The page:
Felt was also used in the past for use on protective shields during the wars. The earliest documented find is around 3000 BC. BC, whereby science assumes that humans had already been able to implement the production of felt around 5000 years earlier.

The Red one sagum Roman soldiers and a scarlet cloak wore the officers. During the Roman Republic and the early Roman Empire, members of the Roman military wore this cloak over armor. The sagum consisted of a simple rectangular segment of fabric, was knee-length, open at the front and fastened with a metal or leather clasp, similar to a safety pin, called a "fibula". The sagum stood for a garment of war, while the toga symbolized peace. The shorter version of the sagum was called sagutum. The sagum worn by the common soldiers was usually dark red while the cloak of higher officers was a more expensive variant in scarlet red. Brown-yellow or blue-gray capes were also worn.

The lacerna was the purple coat the senators wore. It was attached to the shoulder with a large brooch. The lacerna was worn by Roman senators over their toga as protection. Before work in the Senate began, the lacerna was removed.

The expensive paludamentum was used on state occasions. It was an ankle-length cloak that only emperors of Rome wore with a gold or precious stone clasp or brooch. The paludamentum was a bright red coat. During the first period of the Roman Republic, generals, consuls and dictators also had the paludamentum over the armor. The paludamentum was part of the inauguration ceremony at the Capitol in Rome. During the Roman Empire, the paludamentum was worn by the Roman emperors on state occasions as a symbol of imperial power. The paludamentum worn by the emperors was purple, but they also wore other expensive colors such as red or dark blue. Initially, the shape of the cloak was rectangular. Over time, however, the upper part was cut at the corners to better fit the garment around the shoulders.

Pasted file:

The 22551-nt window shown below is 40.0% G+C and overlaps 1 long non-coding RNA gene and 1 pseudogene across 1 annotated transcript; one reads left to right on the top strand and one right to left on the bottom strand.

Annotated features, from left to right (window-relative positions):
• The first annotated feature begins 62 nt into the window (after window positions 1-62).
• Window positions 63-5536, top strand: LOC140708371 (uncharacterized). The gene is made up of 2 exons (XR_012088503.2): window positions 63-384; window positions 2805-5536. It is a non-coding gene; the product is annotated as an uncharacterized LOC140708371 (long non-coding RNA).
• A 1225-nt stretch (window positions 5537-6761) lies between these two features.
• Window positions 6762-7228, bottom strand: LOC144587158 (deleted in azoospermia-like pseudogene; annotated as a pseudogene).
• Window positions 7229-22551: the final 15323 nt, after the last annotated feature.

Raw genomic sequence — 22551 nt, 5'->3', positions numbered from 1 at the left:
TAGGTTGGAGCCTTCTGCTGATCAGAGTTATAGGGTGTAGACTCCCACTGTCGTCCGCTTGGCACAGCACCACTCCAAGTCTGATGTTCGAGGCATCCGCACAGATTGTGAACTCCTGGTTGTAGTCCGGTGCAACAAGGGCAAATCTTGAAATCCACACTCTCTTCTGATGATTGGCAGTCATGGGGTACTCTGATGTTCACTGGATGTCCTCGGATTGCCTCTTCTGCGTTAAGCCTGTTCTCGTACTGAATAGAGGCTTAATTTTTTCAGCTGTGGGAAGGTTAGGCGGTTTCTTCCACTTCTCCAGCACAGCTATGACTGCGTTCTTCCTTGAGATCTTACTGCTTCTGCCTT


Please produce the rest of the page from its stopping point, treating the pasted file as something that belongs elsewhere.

The so-called laina was a thick wool coat. The laina was doubled at the shoulders and folded with fringes. It was fastened over the toga of a flamen (priest) with a clasp that he wore around his neck.

The pallium was a brightly decorated cloak worn by the rich.

The dent was the mantle of wealthy and aristocratic patricians. It was made of expensive materials.